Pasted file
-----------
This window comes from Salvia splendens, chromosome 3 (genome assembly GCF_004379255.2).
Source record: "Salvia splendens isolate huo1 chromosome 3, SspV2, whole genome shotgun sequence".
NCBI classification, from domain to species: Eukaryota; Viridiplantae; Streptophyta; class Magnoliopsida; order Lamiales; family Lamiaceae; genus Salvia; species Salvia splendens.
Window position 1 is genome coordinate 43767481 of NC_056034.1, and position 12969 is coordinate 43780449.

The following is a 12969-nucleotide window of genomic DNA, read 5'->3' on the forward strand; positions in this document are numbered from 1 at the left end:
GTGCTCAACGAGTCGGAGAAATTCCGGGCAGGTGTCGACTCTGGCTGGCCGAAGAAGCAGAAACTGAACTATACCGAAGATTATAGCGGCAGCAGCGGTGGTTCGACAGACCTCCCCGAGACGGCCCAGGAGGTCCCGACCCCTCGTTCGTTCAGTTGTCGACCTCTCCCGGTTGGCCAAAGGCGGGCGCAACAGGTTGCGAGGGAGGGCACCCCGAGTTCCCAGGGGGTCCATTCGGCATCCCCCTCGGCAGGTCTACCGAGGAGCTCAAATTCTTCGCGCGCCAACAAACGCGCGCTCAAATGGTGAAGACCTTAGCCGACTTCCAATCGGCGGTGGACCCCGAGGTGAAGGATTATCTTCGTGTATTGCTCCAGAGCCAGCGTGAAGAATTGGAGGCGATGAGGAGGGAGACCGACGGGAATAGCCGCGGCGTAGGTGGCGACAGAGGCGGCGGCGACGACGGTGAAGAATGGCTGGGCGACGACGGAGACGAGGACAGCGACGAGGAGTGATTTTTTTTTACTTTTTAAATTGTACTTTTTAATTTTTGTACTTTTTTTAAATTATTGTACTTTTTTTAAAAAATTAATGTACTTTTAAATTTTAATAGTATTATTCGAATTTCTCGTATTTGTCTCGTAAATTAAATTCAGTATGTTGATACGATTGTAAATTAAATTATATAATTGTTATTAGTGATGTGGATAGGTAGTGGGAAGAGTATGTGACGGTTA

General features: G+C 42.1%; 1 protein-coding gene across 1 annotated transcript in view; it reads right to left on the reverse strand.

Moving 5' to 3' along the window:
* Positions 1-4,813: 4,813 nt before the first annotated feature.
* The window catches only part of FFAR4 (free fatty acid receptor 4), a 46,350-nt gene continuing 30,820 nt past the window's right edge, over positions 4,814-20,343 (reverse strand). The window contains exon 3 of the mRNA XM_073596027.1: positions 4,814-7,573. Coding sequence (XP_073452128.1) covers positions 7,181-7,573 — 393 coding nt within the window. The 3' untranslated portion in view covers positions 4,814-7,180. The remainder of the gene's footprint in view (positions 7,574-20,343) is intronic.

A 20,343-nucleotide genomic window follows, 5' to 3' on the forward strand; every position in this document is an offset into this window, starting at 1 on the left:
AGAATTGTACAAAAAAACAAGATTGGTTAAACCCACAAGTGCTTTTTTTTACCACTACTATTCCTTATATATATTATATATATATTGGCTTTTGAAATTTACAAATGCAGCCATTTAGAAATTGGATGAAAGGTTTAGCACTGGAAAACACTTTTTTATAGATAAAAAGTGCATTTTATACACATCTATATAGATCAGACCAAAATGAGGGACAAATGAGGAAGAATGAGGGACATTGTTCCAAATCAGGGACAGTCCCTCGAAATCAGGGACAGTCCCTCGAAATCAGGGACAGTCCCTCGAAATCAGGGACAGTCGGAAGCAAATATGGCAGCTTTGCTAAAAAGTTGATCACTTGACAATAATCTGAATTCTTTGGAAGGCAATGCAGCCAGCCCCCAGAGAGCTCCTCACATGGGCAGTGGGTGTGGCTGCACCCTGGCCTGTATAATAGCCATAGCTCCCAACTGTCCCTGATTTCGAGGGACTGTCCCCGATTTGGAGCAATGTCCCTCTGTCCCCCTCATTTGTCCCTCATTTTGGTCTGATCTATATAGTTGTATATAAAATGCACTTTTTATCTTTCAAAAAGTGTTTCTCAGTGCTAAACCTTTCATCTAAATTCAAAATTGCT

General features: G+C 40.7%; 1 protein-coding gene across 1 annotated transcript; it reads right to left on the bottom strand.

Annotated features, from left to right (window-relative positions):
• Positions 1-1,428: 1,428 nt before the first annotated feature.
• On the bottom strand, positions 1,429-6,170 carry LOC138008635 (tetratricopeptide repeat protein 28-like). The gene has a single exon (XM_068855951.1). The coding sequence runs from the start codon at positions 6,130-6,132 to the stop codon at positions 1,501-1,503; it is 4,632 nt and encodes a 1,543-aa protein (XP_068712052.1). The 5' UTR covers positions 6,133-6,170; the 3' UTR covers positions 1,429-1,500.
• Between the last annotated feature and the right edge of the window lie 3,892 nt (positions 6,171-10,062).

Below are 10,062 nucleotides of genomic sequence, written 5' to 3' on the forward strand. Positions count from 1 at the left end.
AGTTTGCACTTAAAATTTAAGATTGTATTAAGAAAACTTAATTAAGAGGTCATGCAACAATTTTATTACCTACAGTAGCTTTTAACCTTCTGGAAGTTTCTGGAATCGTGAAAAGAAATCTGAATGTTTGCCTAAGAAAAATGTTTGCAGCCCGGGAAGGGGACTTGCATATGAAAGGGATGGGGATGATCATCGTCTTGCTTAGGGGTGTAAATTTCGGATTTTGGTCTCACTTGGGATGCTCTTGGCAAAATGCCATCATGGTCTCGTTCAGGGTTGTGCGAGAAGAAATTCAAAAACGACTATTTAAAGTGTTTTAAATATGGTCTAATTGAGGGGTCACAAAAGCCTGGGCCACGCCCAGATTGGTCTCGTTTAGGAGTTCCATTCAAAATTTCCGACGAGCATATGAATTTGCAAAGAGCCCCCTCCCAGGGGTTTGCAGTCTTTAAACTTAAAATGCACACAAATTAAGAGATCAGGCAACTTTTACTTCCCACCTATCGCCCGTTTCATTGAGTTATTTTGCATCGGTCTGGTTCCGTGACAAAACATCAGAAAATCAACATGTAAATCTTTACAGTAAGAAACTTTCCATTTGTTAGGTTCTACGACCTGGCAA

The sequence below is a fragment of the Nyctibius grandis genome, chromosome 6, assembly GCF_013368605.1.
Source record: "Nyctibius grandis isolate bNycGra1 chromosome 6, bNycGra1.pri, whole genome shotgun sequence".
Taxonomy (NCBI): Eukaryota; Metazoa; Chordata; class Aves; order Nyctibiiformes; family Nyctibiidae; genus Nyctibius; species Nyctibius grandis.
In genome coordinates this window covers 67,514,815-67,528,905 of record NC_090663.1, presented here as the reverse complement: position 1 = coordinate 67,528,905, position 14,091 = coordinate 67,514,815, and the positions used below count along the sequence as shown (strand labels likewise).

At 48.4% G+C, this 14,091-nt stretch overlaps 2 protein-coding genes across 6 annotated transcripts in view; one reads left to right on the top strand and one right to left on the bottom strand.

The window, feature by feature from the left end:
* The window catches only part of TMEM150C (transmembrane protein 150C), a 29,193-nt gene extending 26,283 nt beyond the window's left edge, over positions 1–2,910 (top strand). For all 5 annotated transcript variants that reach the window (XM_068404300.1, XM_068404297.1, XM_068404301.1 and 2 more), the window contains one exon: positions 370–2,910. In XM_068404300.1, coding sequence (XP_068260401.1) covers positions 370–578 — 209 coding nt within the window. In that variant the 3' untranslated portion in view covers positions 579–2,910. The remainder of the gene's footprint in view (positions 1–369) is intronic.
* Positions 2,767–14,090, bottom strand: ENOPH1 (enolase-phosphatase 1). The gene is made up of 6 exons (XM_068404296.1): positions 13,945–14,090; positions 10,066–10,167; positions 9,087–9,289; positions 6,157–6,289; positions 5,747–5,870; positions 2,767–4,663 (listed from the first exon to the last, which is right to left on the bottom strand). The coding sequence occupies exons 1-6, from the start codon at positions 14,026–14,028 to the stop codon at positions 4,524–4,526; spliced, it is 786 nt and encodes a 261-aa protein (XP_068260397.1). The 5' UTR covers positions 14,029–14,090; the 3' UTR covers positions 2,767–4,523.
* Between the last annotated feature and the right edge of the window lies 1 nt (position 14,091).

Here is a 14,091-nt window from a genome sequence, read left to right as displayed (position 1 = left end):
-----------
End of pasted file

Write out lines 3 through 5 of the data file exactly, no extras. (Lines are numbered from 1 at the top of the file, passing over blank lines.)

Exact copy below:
NCBI classification, from domain to species: Eukaryota; Viridiplantae; Streptophyta; class Magnoliopsida; order Lamiales; family Lamiaceae; genus Salvia; species Salvia splendens.
Window position 1 is genome coordinate 43767481 of NC_056034.1, and position 12969 is coordinate 43780449.

The following is a 12969-nucleotide window of genomic DNA, read 5'->3' on the forward strand; positions in this document are numbered from 1 at the left end: